Jan 19, 2010
7,962
Hunter 26 Lake Martin AL
You may need to drive... It has been my experience that the boat market dries up in the Spring and what is for sale is at top-dollar. The best time to boat shop is September and October when people look out in their yard and see a boat they have not sailed in five years... and realize another season has slipped by.

Here is a Rhodes 22.


You will be shocked at how much room is inside of these boats. Additionally the cockpit is HUGE and converts into a queen sized berth with an enclosed tent when at anchor. They have these cool grids on the cockpit floor that you can lift up and suspend between the two cockpit seats with dog-ears. An air mattress completes the cockpit berth. It has a roller furling main, and genoa. Etc. Let me know if you are going to say no to this boat. I might see if he wants to trade with me. I actually own one but the one I have, I purchased as salvage and I'm restoring it. It had been holed at dock during a storm and half sunk. Only half because they are designed to be unsinkable. I also have a 1-season old mainsail for a Rhodes (came with the salvage). I've chartered a Rhodes 22 and took my wife and four kids (that is right ... six of us) on a week long cruise through the Albemarle sound.
Here are some pics of that trip...
n619348243_857570_6625.jpg
n619348243_857572_9515.jpg


You can see the boat is really loaded down. We had six people worth of food, drinks and gear packed in the boat.

I've read a blog of a guy who sailed one to the Bahamas. They are solid, made for choppy water, designed to skim over shoals etc. and they have an enclosed head. I've met the owner of the guy who builds them. His name is Stan and he is a mechanical engineer who tried to design them for ease of sailing single handed. Even the pop-top has mechanical advantages for lifting it. Based on how you say you want to sail, I think you should try to look at a Rhodes and then see if this one is still for sale. My 2 cents. If you think no.... here are a few more choices for a Mac 25 or a Cat 25. Also, I'm serious about taking a run at this boat if you say no so let me know.




 
Mar 29, 2016
74
Cal 21 Sidney, ME
rgranger: Think I'll pass on the Rhodes 22 in MD. You go for it! As well as the Cat25 in GA, which does not mention a swing keel or trailer. Now I'm wavering between a Mac25 and Cat25. The info on PHRA is affecting me: (thanks to Dr.JudyB and DArcy - Islay Mist) Mac25 = 231, Cat25SK = 228. I'm convinced the Cat will be far more seaworthy out in Penobscot Bay in a blow. I appreciate AaronD's suggestion to get an asymmetric or cruising code zero for light wind days (now to find out what the heck a cruising code zero is!). Now to find a Cat25 with the swing keel!

Yes, I'm happy to drive some for the right boat. One problem is I drive a Honda Civic, and need to rent a U-Haul pickup to do the towing. U-Haul will not rent pickups one-way. I've arbitrarily limited my buying range to 500 miles from Waterville, Maine. When the cost of truck rental plus gas and lodging approach the selling price of the boat, I balk.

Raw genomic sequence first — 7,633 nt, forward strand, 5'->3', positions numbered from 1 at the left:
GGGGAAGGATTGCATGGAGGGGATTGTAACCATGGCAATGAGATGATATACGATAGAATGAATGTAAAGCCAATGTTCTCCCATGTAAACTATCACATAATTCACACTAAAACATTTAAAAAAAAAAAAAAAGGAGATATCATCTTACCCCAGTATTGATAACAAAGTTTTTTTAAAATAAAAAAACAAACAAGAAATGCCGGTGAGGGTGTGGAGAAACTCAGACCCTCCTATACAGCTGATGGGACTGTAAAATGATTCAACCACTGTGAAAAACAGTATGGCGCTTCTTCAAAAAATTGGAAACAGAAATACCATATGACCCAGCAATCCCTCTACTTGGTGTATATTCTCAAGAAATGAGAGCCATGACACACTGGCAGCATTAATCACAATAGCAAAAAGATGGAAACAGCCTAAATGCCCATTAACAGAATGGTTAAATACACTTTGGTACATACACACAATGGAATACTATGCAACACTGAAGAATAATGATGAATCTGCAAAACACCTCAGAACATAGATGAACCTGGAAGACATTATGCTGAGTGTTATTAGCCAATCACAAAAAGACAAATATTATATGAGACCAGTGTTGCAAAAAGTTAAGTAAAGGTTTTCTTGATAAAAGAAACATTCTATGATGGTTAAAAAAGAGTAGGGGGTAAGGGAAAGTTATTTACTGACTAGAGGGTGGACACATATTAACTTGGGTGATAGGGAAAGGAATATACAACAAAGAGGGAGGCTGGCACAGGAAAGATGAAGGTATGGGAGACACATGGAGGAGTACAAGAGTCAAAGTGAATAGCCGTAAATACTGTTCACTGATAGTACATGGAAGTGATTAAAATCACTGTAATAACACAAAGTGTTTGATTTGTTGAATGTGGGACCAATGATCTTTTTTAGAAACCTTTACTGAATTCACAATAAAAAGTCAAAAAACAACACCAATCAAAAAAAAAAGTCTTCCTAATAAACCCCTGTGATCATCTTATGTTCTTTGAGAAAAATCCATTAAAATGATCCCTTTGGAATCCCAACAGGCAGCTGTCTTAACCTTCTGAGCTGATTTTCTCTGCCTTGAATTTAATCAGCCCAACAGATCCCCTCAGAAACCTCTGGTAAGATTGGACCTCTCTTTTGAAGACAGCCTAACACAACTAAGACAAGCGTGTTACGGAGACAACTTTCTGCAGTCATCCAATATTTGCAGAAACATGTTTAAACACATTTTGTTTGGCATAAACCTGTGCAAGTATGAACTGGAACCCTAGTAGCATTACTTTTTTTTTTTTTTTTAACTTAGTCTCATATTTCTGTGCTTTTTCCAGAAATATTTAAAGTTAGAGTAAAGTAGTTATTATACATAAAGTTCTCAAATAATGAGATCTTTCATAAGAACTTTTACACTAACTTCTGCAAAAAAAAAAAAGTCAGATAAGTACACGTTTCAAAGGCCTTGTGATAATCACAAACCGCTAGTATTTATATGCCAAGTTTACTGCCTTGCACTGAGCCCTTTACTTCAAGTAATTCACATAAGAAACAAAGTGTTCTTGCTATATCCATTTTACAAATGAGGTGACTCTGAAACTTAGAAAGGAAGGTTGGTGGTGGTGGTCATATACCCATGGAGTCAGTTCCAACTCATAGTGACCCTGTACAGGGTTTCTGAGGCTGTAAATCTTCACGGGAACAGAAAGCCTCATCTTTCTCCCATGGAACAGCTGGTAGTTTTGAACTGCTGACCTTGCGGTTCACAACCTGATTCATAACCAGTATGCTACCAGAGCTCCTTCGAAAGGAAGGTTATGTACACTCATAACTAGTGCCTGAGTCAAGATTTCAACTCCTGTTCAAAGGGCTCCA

Jan 19, 2010
7,962
Hunter 26 Lake Martin AL
Renting a pick up from u-haul is not a bad way to go if you need to haul
 
Mar 29, 2016
74
Cal 21 Sidney, ME
I rent a U-Haul pickup every summer for launching and hauling. The lake is 11 miles from my home. So it costs me $36 each time. Good deal.
When I was thinking of buying that Mac25 in Staten Island, 410 miles away, the standard U-Haul rate would have totaled about $600 + maybe $150 for gas + maybe $80 motel = $830 vs. $2600 for the boat. Hmmm. But U-Haul agreed to give me a "light commercial rate", reducing their 2-day charge to $390 + $150 + $80 = $620. I was OK with that. If you rent a U-Haul pickup to tow that Rhodes 22, be sure to ask for their light commercial rate.
 
Aug 1, 2011
3,726
Catalina 270 Wabamun - on the orange ball
A guy who can sail a slower boat will often run circles around a guy who cant, in a faster one.
the larger question that you didnt ask, how many of those days out are you prepared to put your pants on, lying down?
Id offer, forget about the numbers, concentrate on the amenities.
 
Mar 29, 2016
74
Cal 21 Sidney, ME
Just to be clear, my priorities are these: 1. a boat that is a joy to sail, 2. that is trailerable, 3. that has adequate amenities for a 1-2 week summer cruise. So I accept this boat will not have standing headroom. As long as I can sit comfortably in the cabin on a rainy day I'll be happy.
A note RE: Sailboat Listings
I did a search for a Catalina 25, then sorted by when added. I found that of the 138 results I got, only the first ten were added in the last six months. The remaining 128 were very old listings; most likely no longer available.
 

DArcy

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Feb 11, 2017
729
Islander Freeport 36 Ottawa
Just curious... Why do you have a trailerable boat as a priority if you don't have a vehicle that can tow it? If you only have a ramp launching at your local sailing grounds then I get it. If not, then you may be unnecessarily limiting yourself. Oh, and "trailerable" is open to interpretation. Greg Delezynski calls his Nor'Sea 27 "trailerable"
 
Aug 1, 2011
3,726
Catalina 270 Wabamun - on the orange ball
My current boat has all the checkmarks, as listed, and standing headroom. You're not doing this rig for 5 g’s anytime soon.